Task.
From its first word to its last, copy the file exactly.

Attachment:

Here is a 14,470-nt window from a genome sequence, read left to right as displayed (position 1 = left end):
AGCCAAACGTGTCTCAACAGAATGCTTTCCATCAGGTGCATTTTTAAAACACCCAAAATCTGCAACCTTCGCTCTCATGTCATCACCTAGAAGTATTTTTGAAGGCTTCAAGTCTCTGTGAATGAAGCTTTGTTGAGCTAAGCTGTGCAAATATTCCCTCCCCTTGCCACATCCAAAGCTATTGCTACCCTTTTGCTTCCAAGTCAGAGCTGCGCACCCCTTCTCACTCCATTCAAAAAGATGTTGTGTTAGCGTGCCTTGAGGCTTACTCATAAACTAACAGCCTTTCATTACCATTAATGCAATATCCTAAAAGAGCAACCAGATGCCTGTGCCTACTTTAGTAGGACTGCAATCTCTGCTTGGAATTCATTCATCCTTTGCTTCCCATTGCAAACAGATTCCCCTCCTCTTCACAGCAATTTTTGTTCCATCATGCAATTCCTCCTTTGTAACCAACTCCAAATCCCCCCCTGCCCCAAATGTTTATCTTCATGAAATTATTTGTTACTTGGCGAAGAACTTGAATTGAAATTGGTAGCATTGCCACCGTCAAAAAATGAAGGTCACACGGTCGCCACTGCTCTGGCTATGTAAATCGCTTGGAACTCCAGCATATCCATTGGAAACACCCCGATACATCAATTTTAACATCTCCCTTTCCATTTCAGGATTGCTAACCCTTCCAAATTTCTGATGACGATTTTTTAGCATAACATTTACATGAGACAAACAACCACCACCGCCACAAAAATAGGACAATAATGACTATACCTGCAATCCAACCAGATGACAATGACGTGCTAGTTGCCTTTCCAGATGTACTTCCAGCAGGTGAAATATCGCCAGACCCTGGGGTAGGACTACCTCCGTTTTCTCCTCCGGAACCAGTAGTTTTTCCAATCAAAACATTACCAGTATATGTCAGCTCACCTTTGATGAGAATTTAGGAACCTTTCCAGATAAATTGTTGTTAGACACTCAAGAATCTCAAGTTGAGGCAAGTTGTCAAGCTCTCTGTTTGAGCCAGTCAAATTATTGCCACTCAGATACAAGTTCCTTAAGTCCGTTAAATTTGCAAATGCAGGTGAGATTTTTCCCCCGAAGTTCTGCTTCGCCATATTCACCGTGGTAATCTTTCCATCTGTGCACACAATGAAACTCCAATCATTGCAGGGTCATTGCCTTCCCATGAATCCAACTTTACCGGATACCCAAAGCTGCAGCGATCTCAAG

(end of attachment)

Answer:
Here is a 14,470-nt window from a genome sequence, read left to right as displayed (position 1 = left end):
AGCCAAACGTGTCTCAACAGAATGCTTTCCATCAGGTGCATTTTTAAAACACCCAAAATCTGCAACCTTCGCTCTCATGTCATCACCTAGAAGTATTTTTGAAGGCTTCAAGTCTCTGTGAATGAAGCTTTGTTGAGCTAAGCTGTGCAAATATTCCCTCCCCTTGCCACATCCAAAGCTATTGCTACCCTTTTGCTTCCAAGTCAGAGCTGCGCACCCCTTCTCACTCCATTCAAAAAGATGTTGTGTTAGCGTGCCTTGAGGCTTACTCATAAACTAACAGCCTTTCATTACCATTAATGCAATATCCTAAAAGAGCAACCAGATGCCTGTGCCTACTTTAGTAGGACTGCAATCTCTGCTTGGAATTCATTCATCCTTTGCTTCCCATTGCAAACAGATTCCCCTCCTCTTCACAGCAATTTTTGTTCCATCATGCAATTCCTCCTTTGTAACCAACTCCAAATCCCCCCCTGCCCCAAATGTTTATCTTCATGAAATTATTTGTTACTTGGCGAAGAACTTGAATTGAAATTGGTAGCATTGCCACCGTCAAAAAATGAAGGTCACACGGTCGCCACTGCTCTGGCTATGTAAATCGCTTGGAACTCCAGCATATCCATTGGAAACACCCCGATACATCAATTTTAACATCTCCCTTTCCATTTCAGGATTGCTAACCCTTCCAAATTTCTGATGACGATTTTTTAGCATAACATTTACATGAGACAAACAACCACCACCGCCACAAAAATAGGACAATAATGACTATACCTGCAATCCAACCAGATGACAATGACGTGCTAGTTGCCTTTCCAGATGTACTTCCAGCAGGTGAAATATCGCCAGACCCTGGGGTAGGACTACCTCCGTTTTCTCCTCCGGAACCAGTAGTTTTTCCAATCAAAACATTACCAGTATATGTCAGCTCACCTTTGATGAGAATTTAGGAACCTTTCCAGATAAATTGTTGTTAGACACTCAAGAATCTCAAGTTGAGGCAAGTTGTCAAGCTCTCTGTTTGAGCCAGTCAAATTATTGCCACTCAGATACAAGTTCCTTAAGTCCGTTAAATTTGCAAATGCAGGTGAGATTTTTCCCCCGAAGTTCTGCTTCGCCATATTCACCGTGGTAATCTTTCCATCTGTGCACACAATGAAACTCCAATCATTGCAGGGTCATTGCCTTCCCATGAATCCAACTTTACCGGATACCCAAAGCTGCAGCGATCTCAAG